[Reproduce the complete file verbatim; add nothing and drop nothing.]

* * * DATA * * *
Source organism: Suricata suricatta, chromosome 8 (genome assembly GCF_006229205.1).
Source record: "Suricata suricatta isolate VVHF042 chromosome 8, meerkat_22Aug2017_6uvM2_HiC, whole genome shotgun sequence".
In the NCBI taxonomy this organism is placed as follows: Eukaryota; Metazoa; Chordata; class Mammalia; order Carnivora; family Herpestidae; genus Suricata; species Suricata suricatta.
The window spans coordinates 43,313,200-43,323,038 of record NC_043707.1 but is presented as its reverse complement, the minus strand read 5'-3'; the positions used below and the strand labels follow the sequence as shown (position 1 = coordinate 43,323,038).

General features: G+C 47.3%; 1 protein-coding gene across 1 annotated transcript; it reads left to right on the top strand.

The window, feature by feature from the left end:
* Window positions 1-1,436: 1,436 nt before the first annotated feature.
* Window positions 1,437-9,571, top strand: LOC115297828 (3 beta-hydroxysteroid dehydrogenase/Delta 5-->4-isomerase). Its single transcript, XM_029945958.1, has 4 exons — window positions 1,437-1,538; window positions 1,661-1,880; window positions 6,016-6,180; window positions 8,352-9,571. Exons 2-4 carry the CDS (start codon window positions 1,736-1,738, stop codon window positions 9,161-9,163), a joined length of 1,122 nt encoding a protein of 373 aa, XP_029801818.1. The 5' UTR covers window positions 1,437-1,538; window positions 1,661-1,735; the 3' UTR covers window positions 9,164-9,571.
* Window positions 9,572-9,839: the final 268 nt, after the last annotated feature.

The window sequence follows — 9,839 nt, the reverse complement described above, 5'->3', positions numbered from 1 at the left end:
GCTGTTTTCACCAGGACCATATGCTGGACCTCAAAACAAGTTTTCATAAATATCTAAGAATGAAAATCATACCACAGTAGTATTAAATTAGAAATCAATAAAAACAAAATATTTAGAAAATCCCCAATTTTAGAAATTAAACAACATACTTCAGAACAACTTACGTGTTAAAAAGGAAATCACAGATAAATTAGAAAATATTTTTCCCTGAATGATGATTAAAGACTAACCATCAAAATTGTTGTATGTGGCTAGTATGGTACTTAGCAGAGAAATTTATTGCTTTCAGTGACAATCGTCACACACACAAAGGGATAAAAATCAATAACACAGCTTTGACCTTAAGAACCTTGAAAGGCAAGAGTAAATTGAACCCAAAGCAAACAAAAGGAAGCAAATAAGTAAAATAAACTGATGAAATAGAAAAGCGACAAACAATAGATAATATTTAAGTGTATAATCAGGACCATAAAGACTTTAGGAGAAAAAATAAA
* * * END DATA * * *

Source organism: Suricata suricatta, chromosome 8 (genome assembly GCF_006229205.1).
Source record: "Suricata suricatta isolate VVHF042 chromosome 8, meerkat_22Aug2017_6uvM2_HiC, whole genome shotgun sequence".
In the NCBI taxonomy this organism is placed as follows: Eukaryota; Metazoa; Chordata; class Mammalia; order Carnivora; family Herpestidae; genus Suricata; species Suricata suricatta.
The window spans coordinates 43,313,200-43,323,038 of record NC_043707.1 but is presented as its reverse complement, the minus strand read 5'-3'; the positions used below and the strand labels follow the sequence as shown (position 1 = coordinate 43,323,038).

General features: G+C 47.3%; 1 protein-coding gene across 1 annotated transcript; it reads left to right on the top strand.

The window, feature by feature from the left end:
* Window positions 1-1,436: 1,436 nt before the first annotated feature.
* Window positions 1,437-9,571, top strand: LOC115297828 (3 beta-hydroxysteroid dehydrogenase/Delta 5-->4-isomerase). Its single transcript, XM_029945958.1, has 4 exons — window positions 1,437-1,538; window positions 1,661-1,880; window positions 6,016-6,180; window positions 8,352-9,571. Exons 2-4 carry the CDS (start codon window positions 1,736-1,738, stop codon window positions 9,161-9,163), a joined length of 1,122 nt encoding a protein of 373 aa, XP_029801818.1. The 5' UTR covers window positions 1,437-1,538; window positions 1,661-1,735; the 3' UTR covers window positions 9,164-9,571.
* Window positions 9,572-9,839: the final 268 nt, after the last annotated feature.

The window sequence follows — 9,839 nt, the reverse complement described above, 5'->3', positions numbered from 1 at the left end:
GCTGTTTTCACCAGGACCATATGCTGGACCTCAAAACAAGTTTTCATAAATATCTAAGAATGAAAATCATACCACAGTAGTATTAAATTAGAAATCAATAAAAACAAAATATTTAGAAAATCCCCAATTTTAGAAATTAAACAACATACTTCAGAACAACTTACGTGTTAAAAAGGAAATCACAGATAAATTAGAAAATATTTTTCCCTGAATGATGATTAAAGACTAACCATCAAAATTGTTGTATGTGGCTAGTATGGTACTTAGCAGAGAAATTTATTGCTTTCAGTGACAATCGTCACACACACAAAGGGATAAAAATCAATAACACAGCTTTGACCTTAAGAACCTTGAAAGGCAAGAGTAAATTGAACCCAAAGCAAACAAAAGGAAGCAAATAAGTAAAATAAACTGATGAAATAGAAAAGCGACAAACAATAGATAATATTTAAGTGTATAATCAGGACCATAAAGACTTTAGGAGAAAAAATAAA